Photo of winners of the 2014 Lake Sturgeon Bowl, the Spring Valley High School team from Wisconsin, sitting on a huge piece of driftwood at Rialto Beach on the Pacific Ocean in Washington before competing in the National Ocean Sciences Bowl in Seattle. (Submitted photo)

Winners of the 2014 Lake Sturgeon Bowl, the Spring Valley High School team from Wisconsin sits on a huge piece of driftwood at Rialto Beach on the Pacific Ocean in Washington before competing in the National Ocean Sciences Bowl in Seattle. (Submitted photo)

Wisconsin is 700 miles from an ocean coastline, but the state is home to numerous high school students with award-winning knowledge of oceanography.

That’s in part due to the efforts of the Lake Sturgeon Bowl, an academic quiz competition that was hosted by the UWM School of Freshwater Sciences March 6 and 7.

In 2001, the Great Lakes WATER Institute, the predecessor to UWM’s School of Freshwater Sciences, was approached to establish a regional competition for the National Ocean Sciences Bowl in Milwaukee. At the time, there was only one regional bowl — Michigan’s Great Lakes Bowl — that was not in an oceanic coastal state.

The WATER Institute recognized there was a need to raise awareness and cultivate interest in the aquatic sciences, specifically the study of the Great Lakes, among young students.

“It was important to offer more students in the heartland of the country the opportunity to easily compete in an academic competition that focused on limnology and oceanography,” said Jim Lubner, a founding member of the Lake Sturgeon Bowl and current adjunct professor at UWM’s School of Freshwater Sciences.

Exploring research opportunities

This was the 20th year for the annual Lake Sturgeon Bowl, a quiz competition for high school students that focuses on oceanography and its related sciences. UWM’s School of Freshwater Sciences partners with the National Ocean Sciences Bowl, a program funded by the Consortium for Ocean Leadership, to host the regional offshoot.

High school students travel to UWM to compete and explore the research opportunities offered by the university. “We incorporate a career aspect to the competition focusing on bringing in guest speakers and volunteers from a variety of backgrounds to help students explore water science related careers,” said Liz Sutton, the Lake Sturgeon Bowl regional coordinator.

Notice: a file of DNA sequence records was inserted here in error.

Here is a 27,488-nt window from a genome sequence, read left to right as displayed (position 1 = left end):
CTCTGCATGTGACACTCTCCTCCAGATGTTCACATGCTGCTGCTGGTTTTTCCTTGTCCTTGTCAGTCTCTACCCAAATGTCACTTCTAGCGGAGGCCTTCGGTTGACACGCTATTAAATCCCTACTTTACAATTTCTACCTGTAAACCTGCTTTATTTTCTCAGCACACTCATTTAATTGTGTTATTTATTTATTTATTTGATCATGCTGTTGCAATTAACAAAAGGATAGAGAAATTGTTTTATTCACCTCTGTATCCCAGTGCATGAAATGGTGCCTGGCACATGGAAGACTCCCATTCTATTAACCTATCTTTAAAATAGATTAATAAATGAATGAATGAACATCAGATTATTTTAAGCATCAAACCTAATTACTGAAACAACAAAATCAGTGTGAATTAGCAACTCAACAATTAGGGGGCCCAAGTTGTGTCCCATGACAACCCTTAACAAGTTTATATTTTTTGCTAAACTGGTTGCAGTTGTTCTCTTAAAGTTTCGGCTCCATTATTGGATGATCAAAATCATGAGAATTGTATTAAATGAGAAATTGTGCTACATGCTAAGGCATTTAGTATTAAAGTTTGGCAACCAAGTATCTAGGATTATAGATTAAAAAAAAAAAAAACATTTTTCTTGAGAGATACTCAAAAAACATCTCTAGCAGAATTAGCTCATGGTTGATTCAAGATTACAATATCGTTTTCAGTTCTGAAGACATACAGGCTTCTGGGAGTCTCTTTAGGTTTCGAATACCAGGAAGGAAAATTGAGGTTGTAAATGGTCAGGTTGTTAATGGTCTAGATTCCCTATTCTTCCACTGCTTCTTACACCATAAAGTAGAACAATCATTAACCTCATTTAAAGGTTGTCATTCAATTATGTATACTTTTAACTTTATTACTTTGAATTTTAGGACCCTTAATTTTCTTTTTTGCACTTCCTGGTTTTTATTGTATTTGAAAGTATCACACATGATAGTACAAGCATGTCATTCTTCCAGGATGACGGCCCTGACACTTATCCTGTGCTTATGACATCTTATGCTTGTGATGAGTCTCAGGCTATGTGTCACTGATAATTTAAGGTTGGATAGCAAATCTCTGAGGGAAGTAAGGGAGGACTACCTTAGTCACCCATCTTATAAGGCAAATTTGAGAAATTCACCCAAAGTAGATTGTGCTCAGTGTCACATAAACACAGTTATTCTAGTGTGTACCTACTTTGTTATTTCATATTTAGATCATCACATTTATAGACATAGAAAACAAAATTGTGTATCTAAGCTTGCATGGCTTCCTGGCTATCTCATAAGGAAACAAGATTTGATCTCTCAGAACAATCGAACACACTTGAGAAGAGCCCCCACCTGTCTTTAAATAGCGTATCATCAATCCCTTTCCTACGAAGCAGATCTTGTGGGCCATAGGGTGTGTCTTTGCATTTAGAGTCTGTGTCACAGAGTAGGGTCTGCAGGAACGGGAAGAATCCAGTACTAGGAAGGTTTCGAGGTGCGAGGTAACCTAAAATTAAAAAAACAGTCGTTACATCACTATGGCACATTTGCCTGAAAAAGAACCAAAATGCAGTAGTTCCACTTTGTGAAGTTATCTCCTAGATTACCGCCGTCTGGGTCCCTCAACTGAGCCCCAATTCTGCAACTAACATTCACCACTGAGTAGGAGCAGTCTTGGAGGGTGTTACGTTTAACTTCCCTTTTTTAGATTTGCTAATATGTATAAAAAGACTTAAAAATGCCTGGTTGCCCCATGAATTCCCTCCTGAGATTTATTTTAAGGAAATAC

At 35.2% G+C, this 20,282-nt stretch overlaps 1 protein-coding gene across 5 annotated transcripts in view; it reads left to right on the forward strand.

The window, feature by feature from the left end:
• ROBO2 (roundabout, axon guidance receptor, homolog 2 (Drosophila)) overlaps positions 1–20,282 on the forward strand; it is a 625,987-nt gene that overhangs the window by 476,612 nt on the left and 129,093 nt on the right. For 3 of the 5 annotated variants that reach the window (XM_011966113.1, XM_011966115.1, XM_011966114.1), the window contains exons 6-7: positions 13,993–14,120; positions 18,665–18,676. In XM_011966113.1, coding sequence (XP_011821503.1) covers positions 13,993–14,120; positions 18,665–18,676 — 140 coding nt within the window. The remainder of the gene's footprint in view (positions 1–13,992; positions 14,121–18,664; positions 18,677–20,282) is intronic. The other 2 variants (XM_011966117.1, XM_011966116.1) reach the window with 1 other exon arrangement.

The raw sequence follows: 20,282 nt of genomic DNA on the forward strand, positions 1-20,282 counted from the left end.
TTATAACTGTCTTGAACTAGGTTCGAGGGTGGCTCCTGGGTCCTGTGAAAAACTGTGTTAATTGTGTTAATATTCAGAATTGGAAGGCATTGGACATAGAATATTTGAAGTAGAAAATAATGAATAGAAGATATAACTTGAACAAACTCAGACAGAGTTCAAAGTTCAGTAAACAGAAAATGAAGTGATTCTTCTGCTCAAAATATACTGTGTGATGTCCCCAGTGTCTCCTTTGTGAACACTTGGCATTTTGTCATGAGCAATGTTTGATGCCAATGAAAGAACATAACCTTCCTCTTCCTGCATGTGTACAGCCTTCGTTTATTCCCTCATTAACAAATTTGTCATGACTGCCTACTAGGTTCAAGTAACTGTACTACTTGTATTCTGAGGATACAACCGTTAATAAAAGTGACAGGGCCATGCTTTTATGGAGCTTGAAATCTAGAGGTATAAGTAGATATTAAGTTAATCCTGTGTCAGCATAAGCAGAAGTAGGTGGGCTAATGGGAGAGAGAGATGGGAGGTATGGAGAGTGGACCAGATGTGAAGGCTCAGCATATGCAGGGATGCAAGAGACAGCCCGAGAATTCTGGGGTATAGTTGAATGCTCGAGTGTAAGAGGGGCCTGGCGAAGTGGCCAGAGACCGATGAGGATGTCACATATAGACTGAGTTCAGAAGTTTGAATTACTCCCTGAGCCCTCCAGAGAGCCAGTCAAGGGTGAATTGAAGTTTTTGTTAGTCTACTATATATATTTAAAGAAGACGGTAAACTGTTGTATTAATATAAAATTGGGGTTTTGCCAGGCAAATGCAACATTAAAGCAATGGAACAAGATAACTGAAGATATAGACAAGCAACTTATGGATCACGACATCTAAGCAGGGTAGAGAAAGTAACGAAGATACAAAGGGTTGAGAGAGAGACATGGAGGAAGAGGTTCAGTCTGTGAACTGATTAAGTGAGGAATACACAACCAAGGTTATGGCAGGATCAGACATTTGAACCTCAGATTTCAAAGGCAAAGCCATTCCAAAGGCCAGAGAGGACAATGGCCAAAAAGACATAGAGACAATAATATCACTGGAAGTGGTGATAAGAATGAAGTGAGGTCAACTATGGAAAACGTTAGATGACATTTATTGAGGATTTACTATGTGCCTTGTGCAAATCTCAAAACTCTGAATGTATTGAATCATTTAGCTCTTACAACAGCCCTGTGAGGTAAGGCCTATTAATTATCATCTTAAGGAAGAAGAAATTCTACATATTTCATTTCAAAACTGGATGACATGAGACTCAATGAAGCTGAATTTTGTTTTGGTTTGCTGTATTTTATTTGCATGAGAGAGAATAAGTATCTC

“The most gratifying part is watching students grow and mature,” said Lubner. “These young people become really, really great citizens.”

Winners of the Lake Sturgeon Bowl advance to the National Ocean Science Bowl finals. Students come from all parts of the country to test their knowledge on the subjects such biology, chemistry, technology and physics.

Doing well at nationals

Over the 20-year history of the Lake Sturgeon Bowl, the winning teams have placed in the top three at the National Ocean Sciences Bowl 10 times and won first place five times, including the 2020 competition. Nearly 2,000 students representing over 300 schools compete in regional competitions each year striving to be make it to the national finals, where the top 125 students from 25 teams compete.

Ashley Ehman participated in the Lake Sturgeon Bowl her junior and senior years (2012-2013) at Spring Valley High School, which is midway between Eau Claire and Minneapolis. In 2013, her team won and went on to compete in the National Ocean Science Bowl finals.

Her favorite memory was going on a research trip to the Apostle Islands, a prize for winning the Lake Sturgeon Bowl.

“We spent two days sailing around the Apostle Islands and getting off on various islands, hiking and doing research activities on the sailboat itself,” Ehman said. “I had never slept on a sailboat before, so that was pretty cool being able to sleep below deck.”

Fast-paced competition

Established in 2002 with the goal to engage students in the world of ocean sciences, the Lake Sturgeon Bowl draws teams from all over the Midwest and some as far away as St. Louis, Missouri, Sutton said.

Teams of five students, guided by a coach, compete by answering multiple choice, short answer and team challenge (essay style) questions. In previous years, the teams would race each other, buzzing in as fast as possible, to answer the questions. This year, because of the pandemic, the competition is going virtual with teams responding to questions over Zoom.

The pandemic disrupted more than the competition this year. The added burdens on teachers hindered their participation in extracurriculars like the Lake Sturgeon Bowl. Ten teams, totaling 50 students, across the region are participating this year. Past competitions saw larger student involvement with an average 75 students, or 15 teams, playing each year.

Lots of volunteers

The Lake Sturgeon Bowl is run by Sutton but made possible by volunteers, a collection of UWM faculty, graduate students and former competitors. Some of the volunteers have been involved with the program for 10 years or more, according to Sutton.

“We also have a really large group of volunteers who competed when they were in high school, some even from bowls in other parts of the country,” Sutton said. “They share their experiences with the students who are currently participating and help continue to give back to the competition.”

Ehman and some of her former opponents are among the previous competitors who help keep the bowl running. She acts as a judge and, for the 20th anniversary, she drew upon her graphic design background to create a new logo for the bowl.

“It’s a good program for young adults to be involved in because any number of volunteers that you run into are all there with the intent to make sure that everyone is having a good time,” Ehman said. “And then the people that are behind it like Liz Sutton and Jim Lubner are obviously very passionate about the cause.”

By Lauren Breunig